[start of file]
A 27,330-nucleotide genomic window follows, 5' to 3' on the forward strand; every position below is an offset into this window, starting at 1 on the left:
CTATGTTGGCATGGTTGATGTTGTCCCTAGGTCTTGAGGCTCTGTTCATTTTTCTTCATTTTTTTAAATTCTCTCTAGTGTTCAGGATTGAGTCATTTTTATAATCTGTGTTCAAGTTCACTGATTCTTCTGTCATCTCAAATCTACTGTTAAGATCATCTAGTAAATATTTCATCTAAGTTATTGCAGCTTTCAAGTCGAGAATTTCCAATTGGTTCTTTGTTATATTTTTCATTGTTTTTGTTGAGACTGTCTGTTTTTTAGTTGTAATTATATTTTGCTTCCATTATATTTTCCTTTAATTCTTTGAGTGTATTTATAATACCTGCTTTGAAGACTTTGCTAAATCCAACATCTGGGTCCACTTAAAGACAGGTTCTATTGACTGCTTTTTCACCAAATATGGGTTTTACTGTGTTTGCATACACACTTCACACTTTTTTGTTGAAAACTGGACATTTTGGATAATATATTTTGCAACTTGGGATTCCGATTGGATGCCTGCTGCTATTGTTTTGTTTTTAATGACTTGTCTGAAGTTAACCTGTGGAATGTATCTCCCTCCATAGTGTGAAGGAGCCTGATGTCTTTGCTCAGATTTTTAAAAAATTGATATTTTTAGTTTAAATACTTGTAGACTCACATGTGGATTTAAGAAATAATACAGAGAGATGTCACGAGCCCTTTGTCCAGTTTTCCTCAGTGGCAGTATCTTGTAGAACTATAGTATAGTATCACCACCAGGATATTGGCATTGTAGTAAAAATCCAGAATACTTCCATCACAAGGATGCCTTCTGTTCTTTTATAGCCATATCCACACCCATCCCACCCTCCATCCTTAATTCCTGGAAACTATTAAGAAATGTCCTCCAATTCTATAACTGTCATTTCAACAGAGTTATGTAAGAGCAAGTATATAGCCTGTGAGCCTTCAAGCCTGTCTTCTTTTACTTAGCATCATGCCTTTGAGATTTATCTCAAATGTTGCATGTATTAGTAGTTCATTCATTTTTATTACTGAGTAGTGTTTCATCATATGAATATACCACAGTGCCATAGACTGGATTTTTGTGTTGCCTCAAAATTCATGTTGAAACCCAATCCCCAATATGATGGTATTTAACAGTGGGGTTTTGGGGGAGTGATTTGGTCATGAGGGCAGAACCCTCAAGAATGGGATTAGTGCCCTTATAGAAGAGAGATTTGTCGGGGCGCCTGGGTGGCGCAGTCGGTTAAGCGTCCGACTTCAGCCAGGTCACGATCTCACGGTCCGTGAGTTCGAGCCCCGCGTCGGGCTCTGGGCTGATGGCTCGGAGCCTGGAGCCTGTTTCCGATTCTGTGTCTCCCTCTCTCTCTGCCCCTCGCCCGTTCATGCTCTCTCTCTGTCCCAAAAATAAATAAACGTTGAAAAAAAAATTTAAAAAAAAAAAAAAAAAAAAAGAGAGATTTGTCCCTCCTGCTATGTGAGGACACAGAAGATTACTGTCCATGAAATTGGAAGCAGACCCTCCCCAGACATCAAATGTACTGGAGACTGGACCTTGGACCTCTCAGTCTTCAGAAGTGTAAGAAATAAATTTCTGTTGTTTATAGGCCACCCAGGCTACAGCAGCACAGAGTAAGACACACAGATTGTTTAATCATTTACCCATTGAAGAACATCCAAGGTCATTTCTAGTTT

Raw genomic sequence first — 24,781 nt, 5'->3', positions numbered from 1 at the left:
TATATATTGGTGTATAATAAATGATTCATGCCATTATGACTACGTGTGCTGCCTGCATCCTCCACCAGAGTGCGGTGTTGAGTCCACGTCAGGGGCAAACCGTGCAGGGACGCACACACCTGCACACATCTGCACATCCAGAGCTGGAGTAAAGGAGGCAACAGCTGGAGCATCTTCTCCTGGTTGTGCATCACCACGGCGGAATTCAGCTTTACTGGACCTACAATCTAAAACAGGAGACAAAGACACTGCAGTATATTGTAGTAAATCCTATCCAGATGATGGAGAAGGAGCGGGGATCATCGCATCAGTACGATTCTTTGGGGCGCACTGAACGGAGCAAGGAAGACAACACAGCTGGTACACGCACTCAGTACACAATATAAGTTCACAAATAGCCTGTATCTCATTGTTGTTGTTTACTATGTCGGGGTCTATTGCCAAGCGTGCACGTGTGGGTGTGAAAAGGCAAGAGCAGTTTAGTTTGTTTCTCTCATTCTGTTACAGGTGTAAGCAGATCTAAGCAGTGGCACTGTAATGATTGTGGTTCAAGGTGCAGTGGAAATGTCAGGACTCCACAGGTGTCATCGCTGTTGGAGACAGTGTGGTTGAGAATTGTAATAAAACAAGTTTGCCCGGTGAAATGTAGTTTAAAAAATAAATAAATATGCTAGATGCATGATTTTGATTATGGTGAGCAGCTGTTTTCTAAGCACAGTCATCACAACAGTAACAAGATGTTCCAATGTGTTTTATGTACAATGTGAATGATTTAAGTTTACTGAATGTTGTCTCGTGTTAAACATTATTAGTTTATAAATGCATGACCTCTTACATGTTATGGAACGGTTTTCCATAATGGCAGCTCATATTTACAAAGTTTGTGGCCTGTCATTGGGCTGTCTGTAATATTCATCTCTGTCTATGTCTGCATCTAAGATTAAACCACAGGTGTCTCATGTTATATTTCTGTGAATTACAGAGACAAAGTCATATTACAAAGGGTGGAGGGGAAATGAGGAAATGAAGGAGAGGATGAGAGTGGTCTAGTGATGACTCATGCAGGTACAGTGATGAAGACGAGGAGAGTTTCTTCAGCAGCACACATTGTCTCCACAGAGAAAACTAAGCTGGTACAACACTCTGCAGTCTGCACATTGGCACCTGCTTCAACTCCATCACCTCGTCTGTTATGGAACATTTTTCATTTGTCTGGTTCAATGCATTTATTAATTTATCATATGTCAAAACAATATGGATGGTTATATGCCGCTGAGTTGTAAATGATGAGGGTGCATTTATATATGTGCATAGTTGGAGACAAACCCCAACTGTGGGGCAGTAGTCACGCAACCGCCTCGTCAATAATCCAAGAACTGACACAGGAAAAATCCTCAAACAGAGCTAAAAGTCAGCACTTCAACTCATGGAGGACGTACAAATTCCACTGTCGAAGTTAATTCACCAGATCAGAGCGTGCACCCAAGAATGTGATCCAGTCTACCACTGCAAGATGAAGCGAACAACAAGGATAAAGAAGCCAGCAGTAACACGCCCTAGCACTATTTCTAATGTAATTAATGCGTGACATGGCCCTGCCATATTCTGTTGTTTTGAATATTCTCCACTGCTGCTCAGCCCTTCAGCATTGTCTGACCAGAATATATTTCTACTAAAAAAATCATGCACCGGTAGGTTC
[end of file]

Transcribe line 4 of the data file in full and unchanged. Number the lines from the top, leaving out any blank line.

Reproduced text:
TATATATTGGTGTATAATAAATGATTCATGCCATTATGACTACGTGTGCTGCCTGCATCCTCCACCAGAGTGCGGTGTTGAGTCCACGTCAGGGGCAAACCGTGCAGGGACGCACACACCTGCACACATCTGCACATCCAGAGCTGGAGTAAAGGAGGCAACAGCTGGAGCATCTTCTCCTGGTTGTGCATCACCACGGCGGAATTCAGCTTTACTGGACCTACAATCTAAAACAGGAGACAAAGACACTGCAGTATATTGTAGTAAATCCTATCCAGATGATGGAGAAGGAGCGGGGATCATCGCATCAGTACGATTCTTTGGGGCGCACTGAACGGAGCAAGGAAGACAACACAGCTGGTACACGCACTCAGTACACAATATAAGTTCACAAATAGCCTGTATCTCATTGTTGTTGTTTACTATGTCGGGGTCTATTGCCAAGCGTGCACGTGTGGGTGTGAAAAGGCAAGAGCAGTTTAGTTTGTTTCTCTCATTCTGTTACAGGTGTAAGCAGATCTAAGCAGTGGCACTGTAATGATTGTGGTTCAAGGTGCAGTGGAAATGTCAGGACTCCACAGGTGTCATCGCTGTTGGAGACAGTGTGGTTGAGAATTGTAATAAAACAAGTTTGCCCGGTGAAATGTAGTTTAAAAAATAAATAAATATGCTAGATGCATGATTTTGATTATGGTGAGCAGCTGTTTTCTAAGCACAGTCATCACAACAGTAACAAGATGTTCCAATGTGTTTTATGTACAATGTGAATGATTTAAGTTTACTGAATGTTGTCTCGTGTTAAACATTATTAGTTTATAAATGCATGACCTCTTACATGTTATGGAACGGTTTTCCATAATGGCAGCTCATATTTACAAAGTTTGTGGCCTGTCATTGGGCTGTCTGTAATATTCATCTCTGTCTATGTCTGCATCTAAGATTAAACCACAGGTGTCTCATGTTATATTTCTGTGAATTACAGAGACAAAGTCATATTACAAAGGGTGGAGGGGAAATGAGGAAATGAAGGAGAGGATGAGAGTGGTCTAGTGATGACTCATGCAGGTACAGTGATGAAGACGAGGAGAGTTTCTTCAGCAGCACACATTGTCTCCACAGAGAAAACTAAGCTGGTACAACACTCTGCAGTCTGCACATTGGCACCTGCTTCAACTCCATCACCTCGTCTGTTATGGAACATTTTTCATTTGTCTGGTTCAATGCATTTATTAATTTATCATATGTCAAAACAATATGGATGGTTATATGCCGCTGAGTTGTAAATGATGAGGGTGCATTTATATATGTGCATAGTTGGAGACAAACCCCAACTGTGGGGCAGTAGTCACGCAACCGCCTCGTCAATAATCCAAGAACTGACACAGGAAAAATCCTCAAACAGAGCTAAAAGTCAGCACTTCAACTCATGGAGGACGTACAAATTCCACTGTCGAAGTTAATTCACCAGATCAGAGCGTGCACCCAAGAATGTGATCCAGTCTACCACTGCAAGATGAAGCGAACAACAAGGATAAAGAAGCCAGCAGTAACACGCCCTAGCACTATTTCTAATGTAATTAATGCGTGACATGGCCCTGCCATATTCTGTTGTTTTGAATATTCTCCACTGCTGCTCAGCCCTTCAGCATTGTCTGACCAGAATATATTTCTACTAAAAAAATCATGCACCGGTAGGTTC